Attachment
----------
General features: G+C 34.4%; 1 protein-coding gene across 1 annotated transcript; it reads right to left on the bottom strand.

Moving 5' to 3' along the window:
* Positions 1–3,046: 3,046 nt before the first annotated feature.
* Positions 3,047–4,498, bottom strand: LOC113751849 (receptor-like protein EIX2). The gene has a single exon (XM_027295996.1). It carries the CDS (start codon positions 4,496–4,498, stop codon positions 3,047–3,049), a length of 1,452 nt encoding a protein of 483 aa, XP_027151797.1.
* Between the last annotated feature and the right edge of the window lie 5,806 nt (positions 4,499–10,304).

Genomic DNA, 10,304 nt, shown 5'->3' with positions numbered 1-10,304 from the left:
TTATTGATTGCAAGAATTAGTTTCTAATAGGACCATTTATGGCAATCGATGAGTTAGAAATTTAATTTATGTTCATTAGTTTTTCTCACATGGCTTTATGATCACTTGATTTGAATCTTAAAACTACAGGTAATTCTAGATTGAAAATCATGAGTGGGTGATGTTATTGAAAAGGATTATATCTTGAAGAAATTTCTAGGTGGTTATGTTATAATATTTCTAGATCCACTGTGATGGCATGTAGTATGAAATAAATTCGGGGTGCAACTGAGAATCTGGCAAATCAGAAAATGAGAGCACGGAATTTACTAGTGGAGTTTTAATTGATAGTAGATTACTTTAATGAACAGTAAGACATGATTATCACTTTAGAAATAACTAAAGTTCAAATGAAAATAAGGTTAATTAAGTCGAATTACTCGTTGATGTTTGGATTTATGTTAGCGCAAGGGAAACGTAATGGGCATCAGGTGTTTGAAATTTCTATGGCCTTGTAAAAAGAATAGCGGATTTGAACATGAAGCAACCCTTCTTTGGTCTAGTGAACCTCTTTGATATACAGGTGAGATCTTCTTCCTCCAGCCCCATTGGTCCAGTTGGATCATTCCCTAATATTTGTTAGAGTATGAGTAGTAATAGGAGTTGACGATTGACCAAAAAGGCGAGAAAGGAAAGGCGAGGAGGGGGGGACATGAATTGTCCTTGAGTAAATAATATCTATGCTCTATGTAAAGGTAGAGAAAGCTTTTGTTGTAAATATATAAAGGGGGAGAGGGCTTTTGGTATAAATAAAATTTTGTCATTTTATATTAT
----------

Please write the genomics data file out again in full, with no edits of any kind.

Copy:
General features: G+C 34.4%; 1 protein-coding gene across 1 annotated transcript; it reads right to left on the bottom strand.

Moving 5' to 3' along the window:
* Positions 1–3,046: 3,046 nt before the first annotated feature.
* Positions 3,047–4,498, bottom strand: LOC113751849 (receptor-like protein EIX2). The gene has a single exon (XM_027295996.1). It carries the CDS (start codon positions 4,496–4,498, stop codon positions 3,047–3,049), a length of 1,452 nt encoding a protein of 483 aa, XP_027151797.1.
* Between the last annotated feature and the right edge of the window lie 5,806 nt (positions 4,499–10,304).

Genomic DNA, 10,304 nt, shown 5'->3' with positions numbered 1-10,304 from the left:
TTATTGATTGCAAGAATTAGTTTCTAATAGGACCATTTATGGCAATCGATGAGTTAGAAATTTAATTTATGTTCATTAGTTTTTCTCACATGGCTTTATGATCACTTGATTTGAATCTTAAAACTACAGGTAATTCTAGATTGAAAATCATGAGTGGGTGATGTTATTGAAAAGGATTATATCTTGAAGAAATTTCTAGGTGGTTATGTTATAATATTTCTAGATCCACTGTGATGGCATGTAGTATGAAATAAATTCGGGGTGCAACTGAGAATCTGGCAAATCAGAAAATGAGAGCACGGAATTTACTAGTGGAGTTTTAATTGATAGTAGATTACTTTAATGAACAGTAAGACATGATTATCACTTTAGAAATAACTAAAGTTCAAATGAAAATAAGGTTAATTAAGTCGAATTACTCGTTGATGTTTGGATTTATGTTAGCGCAAGGGAAACGTAATGGGCATCAGGTGTTTGAAATTTCTATGGCCTTGTAAAAAGAATAGCGGATTTGAACATGAAGCAACCCTTCTTTGGTCTAGTGAACCTCTTTGATATACAGGTGAGATCTTCTTCCTCCAGCCCCATTGGTCCAGTTGGATCATTCCCTAATATTTGTTAGAGTATGAGTAGTAATAGGAGTTGACGATTGACCAAAAAGGCGAGAAAGGAAAGGCGAGGAGGGGGGGACATGAATTGTCCTTGAGTAAATAATATCTATGCTCTATGTAAAGGTAGAGAAAGCTTTTGTTGTAAATATATAAAGGGGGAGAGGGCTTTTGGTATAAATAAAATTTTGTCATTTTATATTAT